Review: The Georgia Satellites Blast Off on This Resurrected and Rousing 1988 Concert

Georgia Satellites
Lightnin’ In a Bottle
(Cleveland International)
4.5 out of 5 stars

Videos by American Songwriter

It’s only rock and roll but I like it, famously sang the Rolling Stones. That simplistic yet compelling sentiment was such a driving force in the Georgia Satellites that they not only covered it live but tacked it onto the concert version of their biggest hit, “Keep Your Hands to Yourself.”

Strap in and buckle up to experience that moment, along with 17 more on this long overdue document of a typically rowdy and raucous Satellites gig from beforetimes, ie: December 11, 1988. The basic four-piece lineup of two guitars, bass, and drums is all they needed to lay out their Southern-tinged, garage rock and roll with no frills or strings attached for a club full of the roots rock faithful. The show was recorded and broadcast live on the radio, but unless you were listening that snowy night, you likely haven’t heard it before. Even 33 plus years later, it hasn’t lost any of its charm, intensity, or unvarnished power.

The Satellites were on tour supporting their second album, Up All Night, released earlier that year. They reprise six of its tracks, add a handful from their wildly successful 1986 debut, and pepper the proceedings with a batch of unexpected yet perfectly chosen covers. There aren’t many bands, then or now, who would combine the classic jump blues “Shake, Rattle & Roll” with the Ramones’ “I Wanna Be Sedated” but that neatly sums up the Satellites at their most unorthodox.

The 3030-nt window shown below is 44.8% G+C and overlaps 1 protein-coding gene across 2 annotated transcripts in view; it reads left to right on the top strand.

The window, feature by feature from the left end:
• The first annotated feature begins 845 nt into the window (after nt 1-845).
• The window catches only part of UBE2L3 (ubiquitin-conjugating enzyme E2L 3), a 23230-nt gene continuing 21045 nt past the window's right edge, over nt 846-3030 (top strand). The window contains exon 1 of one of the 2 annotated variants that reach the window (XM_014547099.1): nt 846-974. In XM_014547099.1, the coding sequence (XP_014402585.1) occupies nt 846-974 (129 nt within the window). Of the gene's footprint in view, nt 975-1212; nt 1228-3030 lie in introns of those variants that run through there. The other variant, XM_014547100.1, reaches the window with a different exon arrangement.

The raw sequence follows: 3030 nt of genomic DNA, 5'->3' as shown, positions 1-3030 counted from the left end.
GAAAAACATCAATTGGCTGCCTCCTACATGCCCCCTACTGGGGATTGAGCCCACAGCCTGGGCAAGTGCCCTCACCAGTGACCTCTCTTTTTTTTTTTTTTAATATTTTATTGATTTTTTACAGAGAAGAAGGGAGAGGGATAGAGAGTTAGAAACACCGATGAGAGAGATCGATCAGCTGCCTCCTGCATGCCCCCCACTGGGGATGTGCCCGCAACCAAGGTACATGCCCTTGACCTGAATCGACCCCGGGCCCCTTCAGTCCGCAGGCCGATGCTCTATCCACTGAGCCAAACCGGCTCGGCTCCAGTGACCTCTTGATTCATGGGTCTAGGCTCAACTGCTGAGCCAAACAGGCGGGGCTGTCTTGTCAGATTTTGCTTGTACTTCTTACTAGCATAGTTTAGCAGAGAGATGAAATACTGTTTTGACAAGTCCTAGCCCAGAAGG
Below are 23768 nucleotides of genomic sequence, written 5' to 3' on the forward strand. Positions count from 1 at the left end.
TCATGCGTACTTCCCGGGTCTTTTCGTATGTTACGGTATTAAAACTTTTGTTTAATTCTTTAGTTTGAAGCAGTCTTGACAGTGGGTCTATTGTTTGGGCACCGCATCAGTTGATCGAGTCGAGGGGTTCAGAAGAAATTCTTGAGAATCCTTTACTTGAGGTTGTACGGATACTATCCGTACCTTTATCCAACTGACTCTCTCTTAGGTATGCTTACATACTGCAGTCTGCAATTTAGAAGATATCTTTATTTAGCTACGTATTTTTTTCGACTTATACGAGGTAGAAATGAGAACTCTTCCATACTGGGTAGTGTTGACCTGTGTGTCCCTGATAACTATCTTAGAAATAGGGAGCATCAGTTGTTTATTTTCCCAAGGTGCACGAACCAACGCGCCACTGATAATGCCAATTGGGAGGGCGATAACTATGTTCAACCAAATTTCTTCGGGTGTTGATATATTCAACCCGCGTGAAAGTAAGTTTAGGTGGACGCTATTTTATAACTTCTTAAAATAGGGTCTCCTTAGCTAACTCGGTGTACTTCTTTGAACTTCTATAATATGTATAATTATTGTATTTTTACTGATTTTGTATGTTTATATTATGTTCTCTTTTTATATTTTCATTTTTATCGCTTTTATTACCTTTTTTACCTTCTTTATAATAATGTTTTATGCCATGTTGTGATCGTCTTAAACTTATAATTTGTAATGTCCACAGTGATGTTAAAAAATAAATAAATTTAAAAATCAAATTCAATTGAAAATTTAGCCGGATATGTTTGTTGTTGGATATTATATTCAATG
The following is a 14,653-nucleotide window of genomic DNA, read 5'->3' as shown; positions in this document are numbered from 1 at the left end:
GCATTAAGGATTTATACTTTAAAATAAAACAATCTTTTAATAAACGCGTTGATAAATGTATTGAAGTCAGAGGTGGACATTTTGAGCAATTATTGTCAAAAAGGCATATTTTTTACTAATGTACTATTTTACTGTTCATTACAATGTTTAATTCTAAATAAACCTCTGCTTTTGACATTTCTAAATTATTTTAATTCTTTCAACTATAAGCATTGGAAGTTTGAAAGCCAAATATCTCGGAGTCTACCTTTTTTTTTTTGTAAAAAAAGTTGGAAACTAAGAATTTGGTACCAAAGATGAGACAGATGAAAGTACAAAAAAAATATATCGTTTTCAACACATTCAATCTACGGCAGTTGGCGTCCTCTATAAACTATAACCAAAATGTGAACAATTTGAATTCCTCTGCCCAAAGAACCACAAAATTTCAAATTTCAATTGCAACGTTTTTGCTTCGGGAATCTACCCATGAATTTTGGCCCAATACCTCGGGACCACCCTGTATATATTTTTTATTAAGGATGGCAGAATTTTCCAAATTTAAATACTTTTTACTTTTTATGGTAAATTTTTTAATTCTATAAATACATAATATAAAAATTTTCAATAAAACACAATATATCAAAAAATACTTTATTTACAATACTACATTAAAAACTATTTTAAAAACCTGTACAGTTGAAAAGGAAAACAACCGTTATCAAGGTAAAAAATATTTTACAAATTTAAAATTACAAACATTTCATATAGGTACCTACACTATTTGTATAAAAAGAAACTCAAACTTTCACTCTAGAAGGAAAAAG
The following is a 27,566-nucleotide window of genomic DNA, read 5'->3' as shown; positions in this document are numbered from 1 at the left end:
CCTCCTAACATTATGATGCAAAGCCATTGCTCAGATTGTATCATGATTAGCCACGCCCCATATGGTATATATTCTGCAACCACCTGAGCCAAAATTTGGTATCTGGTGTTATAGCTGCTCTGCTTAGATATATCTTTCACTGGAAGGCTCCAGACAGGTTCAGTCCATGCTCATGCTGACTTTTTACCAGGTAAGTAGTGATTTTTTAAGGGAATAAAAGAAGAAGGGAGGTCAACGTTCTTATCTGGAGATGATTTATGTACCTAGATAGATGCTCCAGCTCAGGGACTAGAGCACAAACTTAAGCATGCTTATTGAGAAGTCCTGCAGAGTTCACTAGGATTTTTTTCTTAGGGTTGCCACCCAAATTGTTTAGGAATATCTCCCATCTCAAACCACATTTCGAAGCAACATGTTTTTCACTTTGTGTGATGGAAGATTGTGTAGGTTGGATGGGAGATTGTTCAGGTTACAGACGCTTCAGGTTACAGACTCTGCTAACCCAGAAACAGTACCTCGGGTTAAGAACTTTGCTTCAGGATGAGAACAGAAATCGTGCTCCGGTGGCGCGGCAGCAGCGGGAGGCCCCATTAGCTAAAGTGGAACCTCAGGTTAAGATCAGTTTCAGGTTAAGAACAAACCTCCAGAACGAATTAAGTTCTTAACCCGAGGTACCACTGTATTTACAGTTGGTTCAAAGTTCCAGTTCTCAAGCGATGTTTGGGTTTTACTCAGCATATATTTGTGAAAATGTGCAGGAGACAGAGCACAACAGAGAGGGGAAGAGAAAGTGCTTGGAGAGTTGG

They dedicate the gig to Roy Orbison who passed away five days earlier, yet there isn’t much of that icon’s subtle melodramatic mystery in the gritty, Faces-styled mayhem the Satellites ladle out over these 80-plus electrifying minutes.

Jerry Lee Lewis’s “Whole Lotta Shakin’” is a perfect way to kickstart this pulse pounding party that also includes frontman/singer Dan Baird spitting out George Jones’ “White Lightnin’,” a swampy take on Del Shannon’s “I Go to Pieces,” and barreling into six nasty slide guitar minutes of Slim Harpo’s “Shake Your Hips” as if these guys had no idea, or didn’t care, that the Stones got there first.  

But they really tear it up on their own “Railroad Steel,” a set closer that doubles the studio version’s time, exploding with dueling guitars and the raw energy that only occurs when a band is burning up the stage.

That and more is on display, leaving any listener wondering why these guys called it quits after just one more album, letting this gather cobwebs in the vaults. The dust has been blown off in a big way with this dynamic document of one characteristic night displaying that the Georgia Satellites know that it’s only rock and roll, and how much they like it.

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